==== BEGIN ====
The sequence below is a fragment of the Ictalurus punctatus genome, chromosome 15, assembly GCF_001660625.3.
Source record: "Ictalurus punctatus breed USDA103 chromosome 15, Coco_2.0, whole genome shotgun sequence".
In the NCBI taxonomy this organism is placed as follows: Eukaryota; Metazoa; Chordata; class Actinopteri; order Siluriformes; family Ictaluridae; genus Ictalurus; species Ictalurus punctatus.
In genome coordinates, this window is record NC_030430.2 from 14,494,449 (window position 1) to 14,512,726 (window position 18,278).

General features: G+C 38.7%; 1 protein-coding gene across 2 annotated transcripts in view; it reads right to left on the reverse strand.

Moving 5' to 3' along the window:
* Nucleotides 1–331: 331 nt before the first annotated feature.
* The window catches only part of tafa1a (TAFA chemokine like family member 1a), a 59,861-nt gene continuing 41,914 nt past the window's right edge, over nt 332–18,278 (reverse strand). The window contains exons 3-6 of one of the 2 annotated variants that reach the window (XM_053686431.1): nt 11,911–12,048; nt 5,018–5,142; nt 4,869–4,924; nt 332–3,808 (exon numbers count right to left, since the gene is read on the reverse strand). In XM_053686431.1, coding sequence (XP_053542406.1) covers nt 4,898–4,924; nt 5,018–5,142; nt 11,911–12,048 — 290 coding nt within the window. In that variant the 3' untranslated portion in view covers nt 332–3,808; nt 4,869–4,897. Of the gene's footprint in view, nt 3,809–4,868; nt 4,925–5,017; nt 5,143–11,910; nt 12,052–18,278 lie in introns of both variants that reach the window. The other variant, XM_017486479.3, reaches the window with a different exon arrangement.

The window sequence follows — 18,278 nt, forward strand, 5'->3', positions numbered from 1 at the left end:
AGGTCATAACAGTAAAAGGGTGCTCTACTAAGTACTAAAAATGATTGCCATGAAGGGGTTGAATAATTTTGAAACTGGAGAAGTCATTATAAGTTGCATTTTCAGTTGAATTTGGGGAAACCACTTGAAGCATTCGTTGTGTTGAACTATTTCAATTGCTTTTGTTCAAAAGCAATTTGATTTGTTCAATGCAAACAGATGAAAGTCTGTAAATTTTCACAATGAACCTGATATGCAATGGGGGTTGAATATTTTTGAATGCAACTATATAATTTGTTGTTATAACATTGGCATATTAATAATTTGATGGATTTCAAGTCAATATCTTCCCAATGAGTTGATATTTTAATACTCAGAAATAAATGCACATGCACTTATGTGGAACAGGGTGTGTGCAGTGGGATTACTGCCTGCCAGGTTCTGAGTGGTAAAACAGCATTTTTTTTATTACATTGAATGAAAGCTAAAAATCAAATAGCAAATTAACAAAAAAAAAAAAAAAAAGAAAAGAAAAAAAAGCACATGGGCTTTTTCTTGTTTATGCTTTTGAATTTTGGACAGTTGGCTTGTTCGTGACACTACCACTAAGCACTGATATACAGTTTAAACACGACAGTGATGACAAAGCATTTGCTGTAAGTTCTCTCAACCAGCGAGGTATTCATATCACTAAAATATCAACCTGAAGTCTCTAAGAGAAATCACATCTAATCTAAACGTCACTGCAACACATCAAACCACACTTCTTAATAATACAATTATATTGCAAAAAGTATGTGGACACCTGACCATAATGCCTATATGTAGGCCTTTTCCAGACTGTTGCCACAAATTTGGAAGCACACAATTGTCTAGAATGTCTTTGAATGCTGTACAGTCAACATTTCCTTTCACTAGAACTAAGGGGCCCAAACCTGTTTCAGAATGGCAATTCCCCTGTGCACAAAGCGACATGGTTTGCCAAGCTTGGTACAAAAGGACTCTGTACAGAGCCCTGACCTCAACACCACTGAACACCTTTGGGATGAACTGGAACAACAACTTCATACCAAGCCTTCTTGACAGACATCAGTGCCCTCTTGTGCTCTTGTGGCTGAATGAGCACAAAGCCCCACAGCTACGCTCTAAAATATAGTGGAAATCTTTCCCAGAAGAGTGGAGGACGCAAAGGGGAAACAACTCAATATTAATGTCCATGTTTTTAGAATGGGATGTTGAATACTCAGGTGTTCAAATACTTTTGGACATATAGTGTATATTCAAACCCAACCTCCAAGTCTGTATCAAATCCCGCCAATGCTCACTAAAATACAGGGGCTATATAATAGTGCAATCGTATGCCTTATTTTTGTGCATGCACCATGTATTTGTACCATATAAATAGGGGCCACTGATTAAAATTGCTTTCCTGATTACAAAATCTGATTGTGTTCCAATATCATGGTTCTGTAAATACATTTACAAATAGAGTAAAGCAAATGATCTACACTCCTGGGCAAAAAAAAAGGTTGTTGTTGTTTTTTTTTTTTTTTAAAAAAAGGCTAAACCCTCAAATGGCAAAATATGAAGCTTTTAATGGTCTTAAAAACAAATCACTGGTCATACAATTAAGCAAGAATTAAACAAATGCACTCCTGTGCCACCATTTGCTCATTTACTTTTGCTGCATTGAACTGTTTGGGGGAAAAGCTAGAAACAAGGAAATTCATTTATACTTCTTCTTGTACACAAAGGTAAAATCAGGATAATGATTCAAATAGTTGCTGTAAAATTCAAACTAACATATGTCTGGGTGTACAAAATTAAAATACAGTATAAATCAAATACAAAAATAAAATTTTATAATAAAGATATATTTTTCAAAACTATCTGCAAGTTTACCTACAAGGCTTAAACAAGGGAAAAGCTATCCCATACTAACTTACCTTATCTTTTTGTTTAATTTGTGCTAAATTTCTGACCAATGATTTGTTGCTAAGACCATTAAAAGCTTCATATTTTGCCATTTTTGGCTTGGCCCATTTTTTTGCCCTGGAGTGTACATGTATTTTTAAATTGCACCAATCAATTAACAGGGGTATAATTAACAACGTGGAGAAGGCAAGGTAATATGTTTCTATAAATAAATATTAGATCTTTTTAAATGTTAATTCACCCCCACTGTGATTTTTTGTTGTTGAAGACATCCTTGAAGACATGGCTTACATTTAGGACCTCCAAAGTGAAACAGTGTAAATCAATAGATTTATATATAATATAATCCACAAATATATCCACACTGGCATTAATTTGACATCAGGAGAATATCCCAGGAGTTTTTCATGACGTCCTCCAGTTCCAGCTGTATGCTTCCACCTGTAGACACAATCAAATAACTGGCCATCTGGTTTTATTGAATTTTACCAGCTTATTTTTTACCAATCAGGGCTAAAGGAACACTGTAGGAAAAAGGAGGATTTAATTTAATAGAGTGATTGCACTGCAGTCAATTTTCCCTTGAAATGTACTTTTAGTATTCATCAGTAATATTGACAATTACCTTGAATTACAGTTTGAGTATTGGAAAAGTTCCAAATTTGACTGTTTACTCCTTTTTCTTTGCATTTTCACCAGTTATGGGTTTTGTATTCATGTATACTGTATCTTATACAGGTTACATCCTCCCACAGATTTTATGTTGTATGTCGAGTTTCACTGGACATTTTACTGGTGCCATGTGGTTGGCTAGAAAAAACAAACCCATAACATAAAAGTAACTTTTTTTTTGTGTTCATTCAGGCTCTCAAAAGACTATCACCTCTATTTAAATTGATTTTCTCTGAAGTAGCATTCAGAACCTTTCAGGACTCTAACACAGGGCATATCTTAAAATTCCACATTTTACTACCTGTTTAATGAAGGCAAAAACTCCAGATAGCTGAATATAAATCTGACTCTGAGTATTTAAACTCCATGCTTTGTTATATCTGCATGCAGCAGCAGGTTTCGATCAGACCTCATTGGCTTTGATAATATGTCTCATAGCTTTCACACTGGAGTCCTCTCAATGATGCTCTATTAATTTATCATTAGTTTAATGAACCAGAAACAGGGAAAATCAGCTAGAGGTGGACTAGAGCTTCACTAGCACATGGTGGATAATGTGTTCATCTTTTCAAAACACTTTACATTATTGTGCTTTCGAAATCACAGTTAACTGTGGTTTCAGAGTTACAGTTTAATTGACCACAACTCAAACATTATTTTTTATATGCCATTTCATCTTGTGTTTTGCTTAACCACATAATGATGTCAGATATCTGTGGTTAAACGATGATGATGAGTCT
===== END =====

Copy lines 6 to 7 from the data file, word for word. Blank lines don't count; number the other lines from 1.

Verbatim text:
Moving 5' to 3' along the window:
* Nucleotides 1–331: 331 nt before the first annotated feature.